ARMENIA: Promises broken by continuing jailing of prisoners of conscience
This month (October), five Jehovah's Witnesses have been sentenced to jail terms for their conscientious objection, on religious grounds, to military service. A sixth prisoner of conscience has been given a lesser sentence, Forum 18 News Service has learnt. The number of imprisoned Jehovah's Witnesses has been brought to thirteen by these sentences, with a further two awaiting trial on the same charges. The continued sentencing and detention of religious prisoners of conscience clearly violates Armenia's previous promises to free its religious prisoners, and to introduce alternative civilian service. The Armenian Foreign Ministry declined to explain to Forum 18 how these latest sentences matched Armenia's previous promises, claiming that the issue is "outside the competence of the Foreign Ministry".
"Technically these sentences are correct, as all the Jehovah's Witnesses were called up before the new alternative service law came into force," Stefan Buchmayer, human rights officer at the Yerevan office of the Organisation for Security and Cooperation in Europe (OSCE) told Forum 18 on 19 October. "However, they show a certain lack of goodwill on the part of the authorities as everyone knew that the law was coming into force on 1 July. Besides, the right to alternative service is an important human right – that is why our office has been following these cases."
On 22 June, the Armenian Parliament's deputy speaker Tigran Torosyan, who heads the Armenian delegation to the Council of Europe, told Jehovah's Witness representatives at the Council of Europe parliamentary assembly in Strasbourg that all conscientious objector prisoners would be freed once the new law on alternative service came into force on 1 July (see F18News 3 August 2004 http://www.forum18.org/Archive.php?article_id=384).
Natalia Voutova, the Council of Europe representative in Yerevan, told Forum 18 on 19 October that her organisation is monitoring the latest developments. She pointed out that in 2001 Armenia committed itself to adopting an alternative service law and freeing all imprisoned conscientious objectors and said that these commitments have been closely monitored since 2001. The Armenian Foreign Ministry declined to explain how the latest sentences met Armenia's commitments to the Council of Europe. Vladimir Karapetian of the ministry's Media Relations Division claimed to Forum 18 on 19 October that the issue is "outside the competence of the Foreign Ministry".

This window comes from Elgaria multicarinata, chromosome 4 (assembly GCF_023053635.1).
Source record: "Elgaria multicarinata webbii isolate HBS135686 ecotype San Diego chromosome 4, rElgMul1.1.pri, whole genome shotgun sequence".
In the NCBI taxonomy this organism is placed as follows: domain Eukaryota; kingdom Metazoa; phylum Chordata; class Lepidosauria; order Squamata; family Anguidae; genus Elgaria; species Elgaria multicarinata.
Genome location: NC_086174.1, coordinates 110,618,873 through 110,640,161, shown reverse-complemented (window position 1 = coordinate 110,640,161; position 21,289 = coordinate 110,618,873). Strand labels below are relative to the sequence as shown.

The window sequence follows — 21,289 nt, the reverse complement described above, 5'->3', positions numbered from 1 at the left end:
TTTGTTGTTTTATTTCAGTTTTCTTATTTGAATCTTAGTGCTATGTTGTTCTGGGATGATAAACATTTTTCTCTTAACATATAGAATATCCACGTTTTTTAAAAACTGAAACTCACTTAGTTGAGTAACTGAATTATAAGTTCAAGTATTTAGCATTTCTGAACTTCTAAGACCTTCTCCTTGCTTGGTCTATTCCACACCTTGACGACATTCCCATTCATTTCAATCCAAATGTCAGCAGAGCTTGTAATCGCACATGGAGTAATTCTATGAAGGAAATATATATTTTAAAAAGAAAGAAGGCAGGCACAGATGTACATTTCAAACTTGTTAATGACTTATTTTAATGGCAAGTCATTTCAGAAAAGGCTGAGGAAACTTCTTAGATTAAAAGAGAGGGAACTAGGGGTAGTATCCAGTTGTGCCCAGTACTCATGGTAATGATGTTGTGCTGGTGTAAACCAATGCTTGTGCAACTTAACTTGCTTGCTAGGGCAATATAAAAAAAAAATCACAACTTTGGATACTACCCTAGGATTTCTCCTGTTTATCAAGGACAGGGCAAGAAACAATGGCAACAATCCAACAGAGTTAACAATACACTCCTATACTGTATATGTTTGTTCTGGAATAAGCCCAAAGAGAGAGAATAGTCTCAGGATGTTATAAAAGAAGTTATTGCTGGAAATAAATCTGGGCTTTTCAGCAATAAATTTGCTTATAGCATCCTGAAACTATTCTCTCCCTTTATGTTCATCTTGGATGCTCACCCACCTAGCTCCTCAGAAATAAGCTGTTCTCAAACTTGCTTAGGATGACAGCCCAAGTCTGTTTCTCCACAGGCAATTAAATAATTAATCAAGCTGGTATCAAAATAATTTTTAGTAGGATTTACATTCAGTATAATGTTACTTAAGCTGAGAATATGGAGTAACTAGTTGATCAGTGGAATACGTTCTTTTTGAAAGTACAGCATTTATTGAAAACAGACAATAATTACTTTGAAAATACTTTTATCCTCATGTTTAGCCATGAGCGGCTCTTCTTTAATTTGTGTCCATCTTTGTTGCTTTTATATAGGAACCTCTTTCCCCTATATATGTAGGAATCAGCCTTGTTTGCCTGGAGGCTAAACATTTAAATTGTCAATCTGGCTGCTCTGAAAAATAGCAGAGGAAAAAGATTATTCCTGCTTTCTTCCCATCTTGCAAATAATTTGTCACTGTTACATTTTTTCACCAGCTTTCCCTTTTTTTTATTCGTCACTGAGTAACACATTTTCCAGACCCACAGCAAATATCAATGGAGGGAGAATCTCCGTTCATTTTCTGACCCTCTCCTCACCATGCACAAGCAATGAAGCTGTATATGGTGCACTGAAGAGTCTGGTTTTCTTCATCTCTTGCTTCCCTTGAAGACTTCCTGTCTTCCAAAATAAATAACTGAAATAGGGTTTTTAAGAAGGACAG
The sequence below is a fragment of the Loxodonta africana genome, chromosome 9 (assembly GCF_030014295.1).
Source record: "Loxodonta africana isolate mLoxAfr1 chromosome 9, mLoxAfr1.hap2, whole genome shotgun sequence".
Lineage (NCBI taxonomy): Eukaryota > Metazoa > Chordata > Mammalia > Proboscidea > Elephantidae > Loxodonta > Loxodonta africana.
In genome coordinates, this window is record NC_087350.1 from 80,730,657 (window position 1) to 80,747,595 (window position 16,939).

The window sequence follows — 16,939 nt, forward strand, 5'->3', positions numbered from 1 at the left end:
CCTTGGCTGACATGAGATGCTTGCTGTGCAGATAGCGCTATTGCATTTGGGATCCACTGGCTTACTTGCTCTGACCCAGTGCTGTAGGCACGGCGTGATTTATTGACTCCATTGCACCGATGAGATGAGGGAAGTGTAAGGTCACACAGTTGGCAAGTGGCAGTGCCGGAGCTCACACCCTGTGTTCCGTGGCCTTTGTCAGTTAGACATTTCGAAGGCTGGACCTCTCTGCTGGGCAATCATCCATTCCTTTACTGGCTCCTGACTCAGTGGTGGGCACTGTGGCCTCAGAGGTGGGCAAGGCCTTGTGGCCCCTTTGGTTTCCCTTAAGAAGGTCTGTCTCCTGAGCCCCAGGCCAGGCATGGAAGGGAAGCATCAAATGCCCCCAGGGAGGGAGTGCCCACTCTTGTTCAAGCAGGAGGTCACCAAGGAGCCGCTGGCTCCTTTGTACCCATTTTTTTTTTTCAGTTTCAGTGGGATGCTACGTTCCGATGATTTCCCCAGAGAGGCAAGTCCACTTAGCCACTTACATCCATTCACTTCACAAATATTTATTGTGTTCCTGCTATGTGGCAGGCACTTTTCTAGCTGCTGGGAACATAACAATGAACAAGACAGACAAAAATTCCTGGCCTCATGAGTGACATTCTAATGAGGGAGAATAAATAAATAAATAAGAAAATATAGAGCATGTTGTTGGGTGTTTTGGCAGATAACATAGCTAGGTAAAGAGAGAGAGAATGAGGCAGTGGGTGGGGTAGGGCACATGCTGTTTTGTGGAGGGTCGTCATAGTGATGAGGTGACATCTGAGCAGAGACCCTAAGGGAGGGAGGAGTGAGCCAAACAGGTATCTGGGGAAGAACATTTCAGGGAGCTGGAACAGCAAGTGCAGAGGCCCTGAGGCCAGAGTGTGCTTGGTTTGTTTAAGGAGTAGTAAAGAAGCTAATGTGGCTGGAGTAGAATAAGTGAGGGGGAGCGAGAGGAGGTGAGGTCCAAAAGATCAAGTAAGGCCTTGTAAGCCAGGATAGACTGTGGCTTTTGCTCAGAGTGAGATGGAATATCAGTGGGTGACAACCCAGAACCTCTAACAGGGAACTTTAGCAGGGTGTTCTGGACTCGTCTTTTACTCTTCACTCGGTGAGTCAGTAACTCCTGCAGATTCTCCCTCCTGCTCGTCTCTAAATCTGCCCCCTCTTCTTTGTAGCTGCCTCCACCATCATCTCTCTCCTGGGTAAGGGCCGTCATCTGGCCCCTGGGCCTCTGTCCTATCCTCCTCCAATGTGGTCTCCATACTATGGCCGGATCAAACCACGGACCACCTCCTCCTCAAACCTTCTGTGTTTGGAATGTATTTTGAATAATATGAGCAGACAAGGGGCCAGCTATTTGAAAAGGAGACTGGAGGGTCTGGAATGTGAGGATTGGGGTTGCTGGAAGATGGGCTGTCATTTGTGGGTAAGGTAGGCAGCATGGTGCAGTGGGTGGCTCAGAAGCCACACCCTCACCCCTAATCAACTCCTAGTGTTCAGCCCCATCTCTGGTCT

This month's new sentences bring the number of imprisoned Jehovah's Witness young men to thirteen, with a further two are awaiting trial on the same charges. The continued sentencing and detention of religious prisoners of conscience violates Armenia's commitments to the Council of Europe, and comes after the justice ministry finally registered the Jehovah's Witnesses as a religious community, after years of official obstruction (see F18News 12 October 2004 http://www.forum18.org/Archive.php?article_id=430).
Four of the new prisoners were sentenced by a court in the town of Armavir, 50 kilometres (30 miles) west of the capital: Karen Hakopyan on 7 October, Arsen Sarkisyan on 8 October, Mher Mirpakhatyan on 13 October, and Artur Manukyan on 14 October. Hovhanes Bayatyan was sentenced by Yerevan's Erebuni-Nubarashen court on 14 October. All were given the maximum sentence under Article 327 part I of the criminal code, which reads: "Evading a recurring call to emergency military service, or educational or military training, without a legal basis for being relieved of this service, shall incur a fine in the amount of 300 to 500 minimum [monthly] wages or arrest for up to two months or imprisonment for up to two years." They are now being held in Nubarashen prison.
A sixth, Asatur Badalyan, was sentenced on 1 October to one and a half year's imprisonment by a court in Kotaik in central Armenia, but the judge allowed him to remain at home because it was felt as a Jehovah's Witness his behaviour would be good. However, there are fears he will be arrested on 20 October, Khachatryan told Forum 18. Two other Jehovah's Witnesses received two year prison sentences in August.